:provides a drag-link .controlledand -motog operated contact. drum {on effecting? .gfiSQBB by-step energization' and de-ener-gization; aplurality of heating units, ,With, limit switches associated therewith for: effect h1g5 de-energizationof. the .motor. at the desireds.

thermally controlled-in caseof breakageofi scribed drag link,. to effect: a-stephyg-step' energization andideenergization of aportioin only of the heating elements'-to-;mai n tain- .limit o travel-Lot the contacngdrum; auxiliary contact .drunris provided; that is:

.90,. theweb and through. the hereinbefore ;de=-

As hereinbefore. stated, ,1 'ihava illii s tratedii and described a system. embodying my iii vention .as applied toan electrically! heated paper drier un thereto. y i e p an.

Various modifications may 'benma'dei the systemembodying my invention withoutideeparting from .the spirit and seope'thereofi and all such modifications are intendedito'be covered by. theappended claims which are to be limited only by the prior art.

I claim as my invention:

1. In wheating systemfor drying a.- webof material, the combination with a plurality of heating units, of: means: forefieeting; the energization of said heating; units in; step-by-step sequence, a relay for controlling the energizationof said means, and a link, normally operatively ex-igaging saidweb: of-material and effective upon linealizingiv of said \\-'eb-to'actua.te--sai d relayto e'nergizesaid operating means toteflfeet deenergization of the heating units in-steprliy s tflpf sequence. a

2 In a heating: system for dryingfazinoving webof material, the combination with a plurality of heating unitsgoiadraig-link--' controlled means for effecting deenergp za tion of all of said heatingunits-in step by ste sequence in case ofxbreakage (at-said we and a thermal'eleinent, energized only in case of breakage of said web, for encv gizing said' means to effect re-energlzatlon of a predetermined number only of said heating units.

3. In a heating system for drying a web of material, the combination with a plurality of heating units, of means for effecting deenergization of said heating units in stepby-step sequence in case of breakage of said web, and thermal means for causing re-energization of a portion only of said heating units upon the occurrence of a predetermined temperature in said system.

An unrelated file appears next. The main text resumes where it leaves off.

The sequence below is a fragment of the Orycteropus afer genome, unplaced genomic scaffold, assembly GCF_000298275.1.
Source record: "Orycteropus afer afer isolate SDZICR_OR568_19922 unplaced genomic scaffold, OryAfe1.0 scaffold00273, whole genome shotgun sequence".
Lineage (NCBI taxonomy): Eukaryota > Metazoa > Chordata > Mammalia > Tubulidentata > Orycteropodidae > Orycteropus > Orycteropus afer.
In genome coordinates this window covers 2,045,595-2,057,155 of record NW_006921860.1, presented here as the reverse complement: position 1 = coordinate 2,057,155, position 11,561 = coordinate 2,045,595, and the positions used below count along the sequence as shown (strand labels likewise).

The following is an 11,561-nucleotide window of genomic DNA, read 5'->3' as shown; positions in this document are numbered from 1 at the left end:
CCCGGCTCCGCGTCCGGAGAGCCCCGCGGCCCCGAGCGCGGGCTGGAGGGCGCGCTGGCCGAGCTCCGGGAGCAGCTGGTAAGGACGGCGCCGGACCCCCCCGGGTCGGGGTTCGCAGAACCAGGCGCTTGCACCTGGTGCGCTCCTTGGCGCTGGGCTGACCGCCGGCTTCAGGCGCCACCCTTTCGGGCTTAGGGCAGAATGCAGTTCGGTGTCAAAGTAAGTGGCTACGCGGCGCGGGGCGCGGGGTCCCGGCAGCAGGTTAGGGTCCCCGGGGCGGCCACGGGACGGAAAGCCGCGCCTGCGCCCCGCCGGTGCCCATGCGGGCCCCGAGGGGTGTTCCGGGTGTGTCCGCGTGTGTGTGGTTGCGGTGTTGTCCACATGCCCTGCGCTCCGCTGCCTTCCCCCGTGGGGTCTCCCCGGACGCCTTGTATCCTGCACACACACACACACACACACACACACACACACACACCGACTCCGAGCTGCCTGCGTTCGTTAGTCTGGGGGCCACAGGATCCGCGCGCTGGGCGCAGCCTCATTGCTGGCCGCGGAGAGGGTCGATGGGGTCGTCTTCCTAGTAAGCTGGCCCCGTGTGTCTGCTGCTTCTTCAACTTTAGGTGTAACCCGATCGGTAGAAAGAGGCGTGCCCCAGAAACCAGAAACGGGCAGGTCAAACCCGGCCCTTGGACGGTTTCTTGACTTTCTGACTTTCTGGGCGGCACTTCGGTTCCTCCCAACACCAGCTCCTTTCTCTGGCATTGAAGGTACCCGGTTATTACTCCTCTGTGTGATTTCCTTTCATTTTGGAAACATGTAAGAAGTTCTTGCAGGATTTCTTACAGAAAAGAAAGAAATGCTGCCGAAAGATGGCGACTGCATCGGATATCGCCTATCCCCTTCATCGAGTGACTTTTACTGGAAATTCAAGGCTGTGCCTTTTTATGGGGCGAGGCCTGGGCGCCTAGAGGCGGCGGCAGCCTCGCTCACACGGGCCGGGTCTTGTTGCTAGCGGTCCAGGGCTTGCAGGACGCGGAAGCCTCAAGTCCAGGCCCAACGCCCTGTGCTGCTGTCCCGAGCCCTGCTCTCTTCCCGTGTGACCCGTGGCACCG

4. In a heating system for drying a web of material, the combination with a plurality of heating units, of a reversible contact drum efiective to cause energization and deener ization of all of said heating units in stepy-st-ep sequence, a motor for actuating said drum, adrag link normally operatively engaging said web for controlling said motor, and a thermal element energized by said drag link in its inoperative position for causing said motor to energize and deenergize a part of said heating elements only in accordance with the temperature of said thermal elements.

In testimony whereof, I have hereunto subscribed my name this 8th day of July 1925.

STEPHEN A. STAEGE.

Referenced by
Citing PatentFiling datePublication dateApplicantTitle
US2449755 *Nov 20, 1945Sep 21, 1948Taylor Riley HElectric heating and ventilating unit
US2510859 *Mar 15, 1946Jun 6, 1950Circo Products CompanyDegreaser control apparatus
US2700505 *Apr 16, 1952Jan 25, 1955Combustion EngHouse heating unit and automatic control therefor
US3399266 *Apr 28, 1966Aug 27, 1968Great Lakes Carbon CorpGraphite heating element assembly and furnaces containing same
US3646880 *Aug 21, 1970Mar 7, 1972Thermal Process Engineering CoCooking grill
US3767511 *Sep 13, 1971Oct 23, 1973K SladeApparatus for attaching fusible backing pieces to textile pieces
US4585510 *Sep 10, 1982Apr 29, 1986Mario MonacoFusing machine
WO1984000923A1 *Sep 9, 1983Mar 15, 1984Hadjiskakis ConstantinFusing machine
Classifications
U.S. Classification219/388, 219/486
International ClassificationH05B3/00
Cooperative ClassificationH05B3/00
European ClassificationH05B3/00